Dear straight girls throwing their bachelorette parties in gay bars,
Put down your vodka crans, take off those penis hats and listen up. I have a simple request for you: “Can you please leave?”
I understand how you ended up here. Straight clubs are demonic—dark, alcohol-soaked and overrun with dude-bros who wouldn’t even be able to hear your response over the blaring music in the highly unlikely event they even asked your consent to dance. You literally could not pay me to party there (unless you happen to have a cool million burning a hole in your pocket, in which case, please DM me immediately). In my misspent youth, I partied in straight spaces and experienced how brutal dance floors can be for women: The groping, unwanted attention and non-consensual grinding is gross and violating and completely uncool.
Straight women deserve a place to dance and celebrate freely—but gay bars aren’t that space.
It isn’t that there’s a no-straights allowed policy. But your crew of woo-girls tend to treat queer spaces like a zoo. Just as you don’t want to be pawed at while feeling your oats to Tiësto, queer folks don’t want to be ogled at or grabbed either.
This may seem harsh, but hear me out: On any given weekend, queer clubs worldwide are overrun with disrespectful straight folks. In July, for example, a woman in the Philippines asked a bar owner whether she and her bachelorette party would be “safe” from HIV. So, forgive me for wanting to reclaim queer spaces from those who are ignorant about our community.
Furthermore, cis straight people have an established history of taking things that don’t belong to them (see: vogueing, Drag Race, mesh tank tops). So, before you head to the club, think about the space you’ll be occupying. Gay bars were built as safe havens where queer and trans folks could meet, cruise, organize and love. They still play that role today.
After you stumble out of the club at 2 a.m., you can meet with your partner, hold his hand, kiss in public and be sure that no one will give you a second glance. Queers don’t have that guarantee, which is why we need places to demonstrate our love without the fear of attracting harassment.
This past summer, a date and I were sitting on a park bench late at night, cuddling. As a group of loud, drunk men approached us, I felt my body shift slightly away from hers. I knew that, at minimum, they would say something stupid—like ask to join. It happens so often that I’ve come to expect it. One tried to hassle us, yelling, “Girls, it’s best if you keep that inside.” (And by “that” I can only assume he meant our raging LESBIAN LUST.) But we ignored him, and the men moved on. The incident was minor, but it reminded me of the self-policing we in the queer community have to do, that you straight women don’t.
Attacks against queer people aren’t a thing of the past—hate crimes targeting LGBTQ folks were found to be most violent in Canada, according to 2010 data. And the Trans Pulse Project, which surveyed more than 400 transgender people in Ontario, found that 20% of respondents had been physically or sexually assaulted. To be visibly queer, especially after dark, is to be a target. To be visibly trans, especially transfeminine, is even more dangerous. Gay bars certainly aren’t perfectly safe spaces, but they do mitigate some of that risk—homophobes don’t typically hang out in them.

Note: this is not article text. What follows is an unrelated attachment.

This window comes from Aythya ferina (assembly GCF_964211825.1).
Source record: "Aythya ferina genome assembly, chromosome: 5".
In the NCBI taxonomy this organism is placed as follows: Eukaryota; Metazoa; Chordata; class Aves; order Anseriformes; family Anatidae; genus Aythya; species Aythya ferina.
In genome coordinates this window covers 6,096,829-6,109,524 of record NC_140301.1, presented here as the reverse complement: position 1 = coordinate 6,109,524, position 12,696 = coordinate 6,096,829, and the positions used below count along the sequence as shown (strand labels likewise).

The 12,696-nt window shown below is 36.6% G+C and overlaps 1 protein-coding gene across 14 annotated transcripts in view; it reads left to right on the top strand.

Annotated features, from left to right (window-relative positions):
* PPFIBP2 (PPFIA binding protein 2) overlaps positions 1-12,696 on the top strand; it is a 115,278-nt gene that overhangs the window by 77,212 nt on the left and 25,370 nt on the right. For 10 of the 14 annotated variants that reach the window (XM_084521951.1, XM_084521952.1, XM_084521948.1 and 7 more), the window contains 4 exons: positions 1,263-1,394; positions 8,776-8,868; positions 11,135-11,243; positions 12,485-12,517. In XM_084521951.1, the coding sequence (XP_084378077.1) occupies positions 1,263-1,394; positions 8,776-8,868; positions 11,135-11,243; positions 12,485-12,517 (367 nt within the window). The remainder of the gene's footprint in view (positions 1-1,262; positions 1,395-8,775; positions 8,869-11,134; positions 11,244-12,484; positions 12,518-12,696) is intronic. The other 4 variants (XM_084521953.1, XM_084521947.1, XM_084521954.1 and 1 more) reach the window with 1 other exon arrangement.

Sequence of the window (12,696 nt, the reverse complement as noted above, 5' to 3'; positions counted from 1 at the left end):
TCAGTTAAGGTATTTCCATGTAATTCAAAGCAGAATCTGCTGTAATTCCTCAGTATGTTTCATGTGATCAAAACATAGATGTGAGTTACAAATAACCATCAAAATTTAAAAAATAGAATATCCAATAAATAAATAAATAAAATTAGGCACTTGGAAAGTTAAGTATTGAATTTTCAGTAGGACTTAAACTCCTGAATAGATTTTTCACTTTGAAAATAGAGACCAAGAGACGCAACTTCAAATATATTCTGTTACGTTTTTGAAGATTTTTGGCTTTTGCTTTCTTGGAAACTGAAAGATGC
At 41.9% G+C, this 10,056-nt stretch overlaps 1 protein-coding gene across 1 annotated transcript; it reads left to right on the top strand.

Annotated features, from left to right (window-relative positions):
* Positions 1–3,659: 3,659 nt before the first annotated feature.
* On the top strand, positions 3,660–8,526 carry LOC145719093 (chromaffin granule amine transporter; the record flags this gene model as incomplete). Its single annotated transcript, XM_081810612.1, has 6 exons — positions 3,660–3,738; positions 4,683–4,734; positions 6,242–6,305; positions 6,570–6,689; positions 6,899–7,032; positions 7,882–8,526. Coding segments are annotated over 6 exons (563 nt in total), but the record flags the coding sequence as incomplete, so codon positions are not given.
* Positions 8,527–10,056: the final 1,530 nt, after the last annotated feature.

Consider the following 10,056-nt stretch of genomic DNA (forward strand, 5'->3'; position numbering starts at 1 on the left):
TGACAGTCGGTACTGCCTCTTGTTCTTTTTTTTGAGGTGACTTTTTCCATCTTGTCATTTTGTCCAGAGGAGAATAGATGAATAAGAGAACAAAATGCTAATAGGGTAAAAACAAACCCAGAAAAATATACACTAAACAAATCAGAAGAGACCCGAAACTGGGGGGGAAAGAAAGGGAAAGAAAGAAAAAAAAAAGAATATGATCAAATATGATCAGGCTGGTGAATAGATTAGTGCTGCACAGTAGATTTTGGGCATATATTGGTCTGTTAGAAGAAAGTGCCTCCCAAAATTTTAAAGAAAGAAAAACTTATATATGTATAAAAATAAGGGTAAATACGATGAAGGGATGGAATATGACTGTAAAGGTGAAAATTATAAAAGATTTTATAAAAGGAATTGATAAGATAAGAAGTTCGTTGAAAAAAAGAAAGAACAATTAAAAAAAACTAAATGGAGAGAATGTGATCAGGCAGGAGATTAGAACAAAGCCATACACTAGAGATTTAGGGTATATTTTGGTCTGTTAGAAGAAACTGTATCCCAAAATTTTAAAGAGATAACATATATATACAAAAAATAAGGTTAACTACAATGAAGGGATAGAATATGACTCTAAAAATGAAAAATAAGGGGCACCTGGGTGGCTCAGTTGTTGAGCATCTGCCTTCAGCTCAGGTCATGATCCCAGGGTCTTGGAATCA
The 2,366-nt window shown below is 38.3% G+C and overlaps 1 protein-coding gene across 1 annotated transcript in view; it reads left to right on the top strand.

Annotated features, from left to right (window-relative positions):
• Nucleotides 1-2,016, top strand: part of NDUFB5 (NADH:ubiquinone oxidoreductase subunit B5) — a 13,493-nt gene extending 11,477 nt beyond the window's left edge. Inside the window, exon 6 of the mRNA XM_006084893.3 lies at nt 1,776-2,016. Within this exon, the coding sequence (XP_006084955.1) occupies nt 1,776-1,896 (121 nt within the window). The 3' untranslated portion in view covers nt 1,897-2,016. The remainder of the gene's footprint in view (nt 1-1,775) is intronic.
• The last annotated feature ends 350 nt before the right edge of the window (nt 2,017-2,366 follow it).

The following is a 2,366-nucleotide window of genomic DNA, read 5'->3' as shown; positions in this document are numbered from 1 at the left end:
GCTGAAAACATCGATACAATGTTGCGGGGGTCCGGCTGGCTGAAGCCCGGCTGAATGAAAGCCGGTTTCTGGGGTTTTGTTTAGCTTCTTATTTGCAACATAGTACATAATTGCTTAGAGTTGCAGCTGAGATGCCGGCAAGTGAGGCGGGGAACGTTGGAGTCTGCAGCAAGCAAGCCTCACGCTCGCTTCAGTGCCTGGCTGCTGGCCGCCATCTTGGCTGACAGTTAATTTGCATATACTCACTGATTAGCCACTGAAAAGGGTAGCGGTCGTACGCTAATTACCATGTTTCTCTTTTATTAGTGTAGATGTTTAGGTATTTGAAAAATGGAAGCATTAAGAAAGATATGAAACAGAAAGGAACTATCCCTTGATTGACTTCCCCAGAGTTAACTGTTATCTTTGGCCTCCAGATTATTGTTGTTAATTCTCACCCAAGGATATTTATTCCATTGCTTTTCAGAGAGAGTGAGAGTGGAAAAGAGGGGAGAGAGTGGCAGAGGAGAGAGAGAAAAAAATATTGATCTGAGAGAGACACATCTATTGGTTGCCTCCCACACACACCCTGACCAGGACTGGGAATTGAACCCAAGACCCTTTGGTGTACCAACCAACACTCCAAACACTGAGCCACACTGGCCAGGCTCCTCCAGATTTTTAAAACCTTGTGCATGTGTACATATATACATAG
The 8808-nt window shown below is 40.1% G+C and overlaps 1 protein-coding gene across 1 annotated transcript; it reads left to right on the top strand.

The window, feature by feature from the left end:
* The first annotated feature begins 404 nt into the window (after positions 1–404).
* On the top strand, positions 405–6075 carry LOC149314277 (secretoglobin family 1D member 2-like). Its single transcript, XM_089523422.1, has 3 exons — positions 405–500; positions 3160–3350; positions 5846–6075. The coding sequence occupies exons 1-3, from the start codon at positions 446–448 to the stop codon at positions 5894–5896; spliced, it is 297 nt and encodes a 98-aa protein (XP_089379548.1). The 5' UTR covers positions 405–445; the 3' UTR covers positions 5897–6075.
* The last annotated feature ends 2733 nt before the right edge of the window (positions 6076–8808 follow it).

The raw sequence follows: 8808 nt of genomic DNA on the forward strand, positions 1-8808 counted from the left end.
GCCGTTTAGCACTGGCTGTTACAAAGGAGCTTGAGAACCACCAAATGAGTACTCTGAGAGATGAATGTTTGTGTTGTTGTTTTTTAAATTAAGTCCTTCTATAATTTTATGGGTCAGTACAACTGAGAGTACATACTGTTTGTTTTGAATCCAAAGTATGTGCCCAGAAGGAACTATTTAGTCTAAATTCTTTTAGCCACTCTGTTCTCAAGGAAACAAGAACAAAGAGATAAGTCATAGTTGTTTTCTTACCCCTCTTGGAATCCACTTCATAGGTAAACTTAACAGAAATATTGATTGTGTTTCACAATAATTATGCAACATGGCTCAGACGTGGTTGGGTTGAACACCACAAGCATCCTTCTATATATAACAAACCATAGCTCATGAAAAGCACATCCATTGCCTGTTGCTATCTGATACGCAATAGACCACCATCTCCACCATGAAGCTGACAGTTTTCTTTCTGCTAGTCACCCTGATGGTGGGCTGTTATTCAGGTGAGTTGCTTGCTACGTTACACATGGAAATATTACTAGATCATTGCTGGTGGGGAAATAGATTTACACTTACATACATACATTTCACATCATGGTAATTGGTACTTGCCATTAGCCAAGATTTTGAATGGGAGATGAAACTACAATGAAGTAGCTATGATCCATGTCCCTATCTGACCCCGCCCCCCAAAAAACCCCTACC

For those straight brides-to-be that simply must spend their final night of freedom in a queer space, at least be chill about it.
Skip the sashes and the penis lollipops. (You might as well scream, “Hello! Straights here to take up space!”) Don’t stare. Don’t use the men around you as dance props. Do not “YASSS” at approximately 100 decibels next to my sensitive gay ears. Accept that you are a visitor in our house and act with that in mind. In other words: A huge part of being a good ally is standing the hell back.
One exception to the no-ogling rule, of course, is when you bring your gaggle of girls to drag shows, which I’ve noticed you do a lot. As a drag performer, I believe a diverse audience is a good one, as exposure to new experiences can foster empathy and understanding. But straight folks watching should remember that shows are still political spaces of resistance. They were built by us, for us.
Some ways to show respect: If you can’t accept explicit references to queer love, sex or struggle, stay home. Be down to celebrate queer, trans and gender non-conforming folks as they express themselves in all their beauty and weirdness. When a king death-drops into a perfect split or a queen pulls off her third wig reveal in a row, cheer loudly and give them the adulation they deserve. And, for the love of Goddess, TIP. YOUR. PERFORMERS. Consider it your duty as a privileged heterosexual to REDISTRIBUTE THAT WEALTH, MAMA.
Performers, and your fellow bar-goers, will appreciate your efforts—I know I would.
A few months back, a bachelorette party was in the audience during a drag show I was performing in at Montreal’s Café Cléopatre. The venue, located on top of a strip club, is an institution left over from the city’s old red-light district. Shows there generally attract a not-so mainstream queer crowd. What I liked most about this particular group of women was that I didn’t realize they were there until someone mentioned them post-show. They cheered and laughed with the rest of us, and otherwise didn’t command any attention. They understood, on some level, that space wasn’t theirs to take over.
So, dear straight brides-to-be and their crews: When you step into a gay bar, remember the privilege and power you hold. And please, party accordingly.